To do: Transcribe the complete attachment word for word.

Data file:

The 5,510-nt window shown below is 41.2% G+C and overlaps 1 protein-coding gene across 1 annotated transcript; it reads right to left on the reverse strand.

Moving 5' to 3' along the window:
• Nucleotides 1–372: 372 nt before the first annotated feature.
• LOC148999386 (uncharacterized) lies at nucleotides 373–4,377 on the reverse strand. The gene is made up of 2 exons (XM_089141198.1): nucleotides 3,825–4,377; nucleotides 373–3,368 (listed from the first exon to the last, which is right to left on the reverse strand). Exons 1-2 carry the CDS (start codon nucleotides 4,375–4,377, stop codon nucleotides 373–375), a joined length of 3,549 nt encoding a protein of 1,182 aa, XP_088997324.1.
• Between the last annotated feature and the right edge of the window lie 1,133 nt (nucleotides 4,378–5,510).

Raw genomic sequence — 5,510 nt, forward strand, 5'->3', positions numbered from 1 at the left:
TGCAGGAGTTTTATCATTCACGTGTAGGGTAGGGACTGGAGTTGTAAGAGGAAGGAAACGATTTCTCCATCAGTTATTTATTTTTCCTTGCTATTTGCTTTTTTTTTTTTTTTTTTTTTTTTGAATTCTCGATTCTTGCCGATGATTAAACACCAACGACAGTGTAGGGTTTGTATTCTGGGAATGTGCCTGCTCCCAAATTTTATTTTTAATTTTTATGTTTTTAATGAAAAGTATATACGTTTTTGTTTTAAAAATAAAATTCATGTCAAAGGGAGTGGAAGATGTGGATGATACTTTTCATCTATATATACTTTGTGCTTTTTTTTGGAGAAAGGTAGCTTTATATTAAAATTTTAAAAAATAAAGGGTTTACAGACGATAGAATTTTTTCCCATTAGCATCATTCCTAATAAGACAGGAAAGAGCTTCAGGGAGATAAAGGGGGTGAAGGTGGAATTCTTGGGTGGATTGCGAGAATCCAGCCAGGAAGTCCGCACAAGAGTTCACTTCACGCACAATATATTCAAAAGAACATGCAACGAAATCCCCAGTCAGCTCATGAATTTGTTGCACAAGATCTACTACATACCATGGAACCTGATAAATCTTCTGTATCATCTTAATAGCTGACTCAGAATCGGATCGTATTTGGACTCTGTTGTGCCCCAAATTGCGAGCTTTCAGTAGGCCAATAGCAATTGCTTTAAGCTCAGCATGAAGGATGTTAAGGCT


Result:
The 5,510-nt window shown below is 41.2% G+C and overlaps 1 protein-coding gene across 1 annotated transcript; it reads right to left on the reverse strand.

Moving 5' to 3' along the window:
• Nucleotides 1–372: 372 nt before the first annotated feature.
• LOC148999386 (uncharacterized) lies at nucleotides 373–4,377 on the reverse strand. The gene is made up of 2 exons (XM_089141198.1): nucleotides 3,825–4,377; nucleotides 373–3,368 (listed from the first exon to the last, which is right to left on the reverse strand). Exons 1-2 carry the CDS (start codon nucleotides 4,375–4,377, stop codon nucleotides 373–375), a joined length of 3,549 nt encoding a protein of 1,182 aa, XP_088997324.1.
• Between the last annotated feature and the right edge of the window lie 1,133 nt (nucleotides 4,378–5,510).

Raw genomic sequence — 5,510 nt, forward strand, 5'->3', positions numbered from 1 at the left:
TGCAGGAGTTTTATCATTCACGTGTAGGGTAGGGACTGGAGTTGTAAGAGGAAGGAAACGATTTCTCCATCAGTTATTTATTTTTCCTTGCTATTTGCTTTTTTTTTTTTTTTTTTTTTTTTGAATTCTCGATTCTTGCCGATGATTAAACACCAACGACAGTGTAGGGTTTGTATTCTGGGAATGTGCCTGCTCCCAAATTTTATTTTTAATTTTTATGTTTTTAATGAAAAGTATATACGTTTTTGTTTTAAAAATAAAATTCATGTCAAAGGGAGTGGAAGATGTGGATGATACTTTTCATCTATATATACTTTGTGCTTTTTTTTGGAGAAAGGTAGCTTTATATTAAAATTTTAAAAAATAAAGGGTTTACAGACGATAGAATTTTTTCCCATTAGCATCATTCCTAATAAGACAGGAAAGAGCTTCAGGGAGATAAAGGGGGTGAAGGTGGAATTCTTGGGTGGATTGCGAGAATCCAGCCAGGAAGTCCGCACAAGAGTTCACTTCACGCACAATATATTCAAAAGAACATGCAACGAAATCCCCAGTCAGCTCATGAATTTGTTGCACAAGATCTACTACATACCATGGAACCTGATAAATCTTCTGTATCATCTTAATAGCTGACTCAGAATCGGATCGTATTTGGACTCTGTTGTGCCCCAAATTGCGAGCTTTCAGTAGGCCAATAGCAATTGCTTTAAGCTCAGCATGAAGGATGTTAAGGCT